The pool adds unique data into a block template (in the reserved space) and creates a hashing blob so that it sends each miner unique data (a unique hashing blob) for each miner to hash. Note here that the pool stores the block template it used to create the miners hashing blob.
The miner adds unique data (the nonce) to the supplied hashing blob and then hashes it repeatedly (changing the nonce each time), until it finds a nonce that creates a resulting hash that meets the required jobs difficulty target.
The result sent back from the miner is the result hash, not "block hex". The pool verifies the result hash by:
- Taking the block template from step 1 above, the stored template
- Adding the submitted nonce into this template (and note, this is not added to the reserved space, the block template has its own location/field for a nonce)
- Getting the hashing blob and then hashing it
- Comparing the resulting hash to the miner supplied result hash
Verification then involves the several steps:
- Do the hashes match?
- Does the hash meet the jobs difficulty target?
- Is this the first time this miner submitted this hash and nonce?
If these all pass, it's a verified job/share submission.
Lastly, if the hash meets the network difficulty target, the pool can submit the block template (from steps 3.1 & 3.2) to the network.
A new blob is constructed from the blocktemplateblob. Which uses
extraNonce and the nonce obtained from miner in place of bytes 4-8 in
the reserve location if I understand correctly.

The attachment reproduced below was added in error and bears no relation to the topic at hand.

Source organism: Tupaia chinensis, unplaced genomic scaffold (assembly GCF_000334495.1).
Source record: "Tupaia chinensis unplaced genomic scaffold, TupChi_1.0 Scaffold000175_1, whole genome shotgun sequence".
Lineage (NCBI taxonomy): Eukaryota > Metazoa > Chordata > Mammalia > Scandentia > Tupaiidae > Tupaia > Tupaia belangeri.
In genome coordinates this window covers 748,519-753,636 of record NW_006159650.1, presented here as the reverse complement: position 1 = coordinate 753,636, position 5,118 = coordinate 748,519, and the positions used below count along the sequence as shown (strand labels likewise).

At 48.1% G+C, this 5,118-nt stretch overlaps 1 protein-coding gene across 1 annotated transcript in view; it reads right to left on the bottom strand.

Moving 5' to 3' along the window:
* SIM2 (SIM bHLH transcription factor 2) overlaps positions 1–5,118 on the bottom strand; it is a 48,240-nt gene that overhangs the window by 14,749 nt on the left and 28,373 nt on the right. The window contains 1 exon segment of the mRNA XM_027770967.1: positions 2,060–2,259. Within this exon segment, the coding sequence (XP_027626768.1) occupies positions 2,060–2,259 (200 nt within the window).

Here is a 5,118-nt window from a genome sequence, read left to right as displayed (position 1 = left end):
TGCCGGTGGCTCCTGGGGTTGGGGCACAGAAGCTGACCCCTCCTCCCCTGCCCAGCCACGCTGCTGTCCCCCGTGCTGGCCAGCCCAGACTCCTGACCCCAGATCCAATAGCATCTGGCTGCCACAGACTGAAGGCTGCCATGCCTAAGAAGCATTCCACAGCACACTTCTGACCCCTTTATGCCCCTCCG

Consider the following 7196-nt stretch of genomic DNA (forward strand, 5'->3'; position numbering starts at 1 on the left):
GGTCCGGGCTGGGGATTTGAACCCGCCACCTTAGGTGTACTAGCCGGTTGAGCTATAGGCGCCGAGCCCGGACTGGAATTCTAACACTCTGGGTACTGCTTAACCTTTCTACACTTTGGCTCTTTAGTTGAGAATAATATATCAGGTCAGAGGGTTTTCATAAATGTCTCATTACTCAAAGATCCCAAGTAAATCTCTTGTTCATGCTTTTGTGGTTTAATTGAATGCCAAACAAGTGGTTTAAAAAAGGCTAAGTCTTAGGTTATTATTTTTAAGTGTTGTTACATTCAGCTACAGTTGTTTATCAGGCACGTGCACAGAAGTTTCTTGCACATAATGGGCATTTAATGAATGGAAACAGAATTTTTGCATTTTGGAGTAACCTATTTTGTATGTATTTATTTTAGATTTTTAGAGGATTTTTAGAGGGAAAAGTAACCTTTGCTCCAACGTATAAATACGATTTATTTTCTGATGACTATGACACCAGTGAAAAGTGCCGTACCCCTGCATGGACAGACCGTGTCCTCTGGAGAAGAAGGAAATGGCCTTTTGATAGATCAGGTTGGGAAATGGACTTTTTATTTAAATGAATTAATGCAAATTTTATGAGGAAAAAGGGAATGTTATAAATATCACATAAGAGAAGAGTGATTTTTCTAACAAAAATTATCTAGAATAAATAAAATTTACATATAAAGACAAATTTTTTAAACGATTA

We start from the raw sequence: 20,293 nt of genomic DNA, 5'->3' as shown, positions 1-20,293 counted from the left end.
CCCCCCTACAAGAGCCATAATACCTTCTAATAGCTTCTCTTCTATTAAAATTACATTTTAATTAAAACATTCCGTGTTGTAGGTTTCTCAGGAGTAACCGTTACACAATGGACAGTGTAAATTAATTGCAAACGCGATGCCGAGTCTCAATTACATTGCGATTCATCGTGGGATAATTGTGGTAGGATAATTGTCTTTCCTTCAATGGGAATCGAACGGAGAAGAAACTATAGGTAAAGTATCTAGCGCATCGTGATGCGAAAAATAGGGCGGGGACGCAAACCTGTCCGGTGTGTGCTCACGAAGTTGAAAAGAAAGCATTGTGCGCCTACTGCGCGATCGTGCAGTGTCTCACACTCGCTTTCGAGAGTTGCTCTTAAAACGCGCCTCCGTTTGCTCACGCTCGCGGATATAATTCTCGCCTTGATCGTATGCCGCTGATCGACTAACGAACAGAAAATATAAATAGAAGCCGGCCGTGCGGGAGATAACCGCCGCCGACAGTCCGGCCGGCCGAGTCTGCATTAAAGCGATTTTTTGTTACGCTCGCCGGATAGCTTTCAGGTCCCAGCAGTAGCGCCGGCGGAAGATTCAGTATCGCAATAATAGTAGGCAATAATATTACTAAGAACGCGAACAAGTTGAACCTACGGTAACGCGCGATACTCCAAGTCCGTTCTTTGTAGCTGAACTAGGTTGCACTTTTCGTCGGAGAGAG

The nonce from the miner is not placed in "bytes 4-8 in the reserve location". It's placed in the part of the block that holds the block nonce. Blocks have a specific field for the nonce.
What's the point of putting random bytes in 4-8 bytes of blocktemplate.
Can someone explain what's happening here?
This is specific to the nodejs-pool implementation. Recall, the pool can use the reserved space in any way it needs to. For nodejs-pool, which is a multi-process pool, it needs to add extra randomness into the reserved space. It calls this extra randomness variable "instanceId". When a pool instance starts, it instantiates a specific "Coin". The "Coin" constructor sets the "instanceId" to a random 4 byte number. This ensures that multiple pool processes/instances always set something unique in the reserved space. It has to do this because the other unique(ish) data it writes to the reserved space (the variable they call "extraNonce"), starts at 0 and increments for each blob created. Therefore multiple instances of the pool all start with "extraNonce" the same, 0. But you don't need to get hung up on the way that nodejs-pool uses the reserved space - all you need to know is: you have to ensure your miners aren't hashing the same hashing blob and you can use the reserved space any way that works best for your implementation.